12

I noticed that when I query the size of a device using open + lseek, everything is OK, but when I stat the device I get zero instead of the real device size. The device is clean without any file system and the first bytes of device start with some text like "1234567890ABC". What is wrong?

The code:

#include <sys/stat.h>
#include <dirent.h>

bool
GetFileSize(const char* pPath, uint64_t& Size)
{
    pPath = "/home/sw/.bashrc";
    pPath = "/dev/sda";

    struct stat buffer;
    if (stat(pPath, &buffer))
    {
        printf("Failed to stat file. Error: %s. FilePath: %s\n", strerror(errno), pPath);
        return false;
    }

    printf("File size by stat: %" PRIu64 " WTF?\n", buffer.st_size);

    //
    // Note: It's strange, but stat::st_size from the stat call is zero for devices
    //

    int File = open(pPath, O_RDONLY);
    if (File < 0)
    {
        printf("Failed to open file. Error: %s. FilePath: %s\n", strerror(errno), pPath);
        return false;
    }

    long off = lseek(File, 0, SEEK_END);
    if (off == (off_t)-1)
    {
        printf("Failed to get file size. Error: %s. FilePath: %s\n", strerror(errno), pPath);
        close(File);
        return false;
    }
    close(File);

    printf("File size by lseek: %" PRIu64 "\n", off);
    fflush(stdout);

    Size = off;
    return true;
}

Output:

File size by stat: 0 WTF?
File size by lseek: 34359738368

If I use stat for a regular file then everything is OK (comment out the line with "/dev/sda"):

File size by stat: 4019 WTF?
File size by lseek: 4019
10

The devil is in the detail... For starters, there is the fundamental principle of Unix design: everything is a file, Nicely explained here.

The second is that the stat(2) call is giving you inode statistics stored on the filesystem about the device-special file which has a size of zero (think of it as lstat(2)). If you have a block-device that has a filesystem on it you get information about it using statfs(2) or getfsstat(2) or statvfs(2) in a filesystem/device independent way.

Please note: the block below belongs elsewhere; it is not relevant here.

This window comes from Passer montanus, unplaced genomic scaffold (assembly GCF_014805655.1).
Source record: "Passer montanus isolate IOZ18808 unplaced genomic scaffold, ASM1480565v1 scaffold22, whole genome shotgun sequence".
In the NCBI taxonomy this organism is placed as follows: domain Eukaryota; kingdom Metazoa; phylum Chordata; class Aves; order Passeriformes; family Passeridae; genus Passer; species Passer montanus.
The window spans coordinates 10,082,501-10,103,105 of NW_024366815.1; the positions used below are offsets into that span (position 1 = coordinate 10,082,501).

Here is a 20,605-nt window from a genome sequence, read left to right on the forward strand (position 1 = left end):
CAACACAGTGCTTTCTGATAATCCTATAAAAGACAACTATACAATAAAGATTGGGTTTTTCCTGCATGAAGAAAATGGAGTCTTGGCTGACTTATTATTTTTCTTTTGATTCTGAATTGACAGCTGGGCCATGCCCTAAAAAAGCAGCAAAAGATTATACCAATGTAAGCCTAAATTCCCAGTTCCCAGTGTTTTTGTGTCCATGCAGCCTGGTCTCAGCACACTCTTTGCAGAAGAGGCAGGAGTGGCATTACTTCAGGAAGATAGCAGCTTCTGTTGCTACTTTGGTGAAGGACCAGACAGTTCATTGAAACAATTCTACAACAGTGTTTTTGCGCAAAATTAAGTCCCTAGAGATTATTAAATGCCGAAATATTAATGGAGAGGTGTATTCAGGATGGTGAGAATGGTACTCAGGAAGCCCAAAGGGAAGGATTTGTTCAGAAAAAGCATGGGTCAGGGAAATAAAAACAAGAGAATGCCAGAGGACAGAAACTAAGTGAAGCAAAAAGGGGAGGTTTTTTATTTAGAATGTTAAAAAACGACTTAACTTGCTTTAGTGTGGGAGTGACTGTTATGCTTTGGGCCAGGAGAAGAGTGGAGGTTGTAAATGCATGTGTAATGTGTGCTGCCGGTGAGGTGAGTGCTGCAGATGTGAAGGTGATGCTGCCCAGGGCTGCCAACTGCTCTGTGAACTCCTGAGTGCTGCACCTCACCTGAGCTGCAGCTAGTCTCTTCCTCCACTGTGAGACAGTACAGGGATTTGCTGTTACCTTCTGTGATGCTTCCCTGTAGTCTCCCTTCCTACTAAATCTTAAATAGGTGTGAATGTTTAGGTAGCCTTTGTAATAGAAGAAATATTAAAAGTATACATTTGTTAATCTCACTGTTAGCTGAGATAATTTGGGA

Dealing with special files (usually residing in /dev) has always been system specific and the manual pages reside in section 4. So if you want to manipulate a device directly you should read up on the specifics there. For instance, in Linux man 4 hd will show you how to programmatically interact with IDE block devices. Whereas man 4 sd will give you how to interact with scsi discs, etc.

Third thing, system calls are not supposed to be inconsistent in their functionality NOR their limitations.

Hope this has helped.

  • 1
    it has, and I have the impression that the 3 existing answers complete each other. – Jean-François Fabre Mar 14 at 14:49
  • 1
    @Jean-FrançoisFabre they seem to don't they :) – Ahmed Masud Mar 14 at 15:02
  • @Jean-François Fabre Masud All answers are correct and complete each other. But this think seems is key: stat works with inodes and it gives information from existing FS, not device file. But in other side device file has size, has start and has the end (in case of block device) therefore lseek works without problem and returns correct device size. As Ahmed told "everything is a file", therefore I had used stat in place where it cannot be used. "The devil is in the detail.." - accurately describes this situation. Thank you guys! – Alexander Symonenko Mar 14 at 16:04
8

from this Unix Stack Exchange question: